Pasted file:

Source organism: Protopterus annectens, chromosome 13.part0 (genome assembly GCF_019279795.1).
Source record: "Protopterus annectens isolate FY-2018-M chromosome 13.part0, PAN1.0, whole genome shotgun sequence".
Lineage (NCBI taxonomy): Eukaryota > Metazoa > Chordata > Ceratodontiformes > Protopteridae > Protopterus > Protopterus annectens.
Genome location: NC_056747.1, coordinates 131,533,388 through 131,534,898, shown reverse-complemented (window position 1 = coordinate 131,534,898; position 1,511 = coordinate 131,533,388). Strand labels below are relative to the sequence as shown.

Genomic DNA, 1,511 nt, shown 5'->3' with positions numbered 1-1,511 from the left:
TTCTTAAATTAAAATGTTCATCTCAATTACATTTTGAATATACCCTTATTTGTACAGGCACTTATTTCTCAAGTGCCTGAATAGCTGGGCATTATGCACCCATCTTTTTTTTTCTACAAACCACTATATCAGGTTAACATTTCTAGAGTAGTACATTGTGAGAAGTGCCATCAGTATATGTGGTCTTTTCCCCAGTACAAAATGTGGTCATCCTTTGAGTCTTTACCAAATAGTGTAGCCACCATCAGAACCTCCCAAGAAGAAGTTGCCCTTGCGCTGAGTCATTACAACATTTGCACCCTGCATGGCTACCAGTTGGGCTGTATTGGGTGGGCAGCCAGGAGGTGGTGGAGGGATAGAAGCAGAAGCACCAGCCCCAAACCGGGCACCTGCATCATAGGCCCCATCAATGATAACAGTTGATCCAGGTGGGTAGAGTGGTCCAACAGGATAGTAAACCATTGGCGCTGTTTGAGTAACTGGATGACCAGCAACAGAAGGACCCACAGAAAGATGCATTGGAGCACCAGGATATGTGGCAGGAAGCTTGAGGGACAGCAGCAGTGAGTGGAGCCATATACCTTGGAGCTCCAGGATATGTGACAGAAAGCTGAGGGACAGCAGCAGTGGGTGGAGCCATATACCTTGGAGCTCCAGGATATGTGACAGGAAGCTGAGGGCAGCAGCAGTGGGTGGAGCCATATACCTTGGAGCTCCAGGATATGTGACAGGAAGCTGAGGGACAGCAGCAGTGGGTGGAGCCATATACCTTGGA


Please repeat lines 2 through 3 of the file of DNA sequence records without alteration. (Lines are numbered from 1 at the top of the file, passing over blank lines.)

Source record: "Protopterus annectens isolate FY-2018-M chromosome 13.part0, PAN1.0, whole genome shotgun sequence".
Lineage (NCBI taxonomy): Eukaryota > Metazoa > Chordata > Ceratodontiformes > Protopteridae > Protopterus > Protopterus annectens.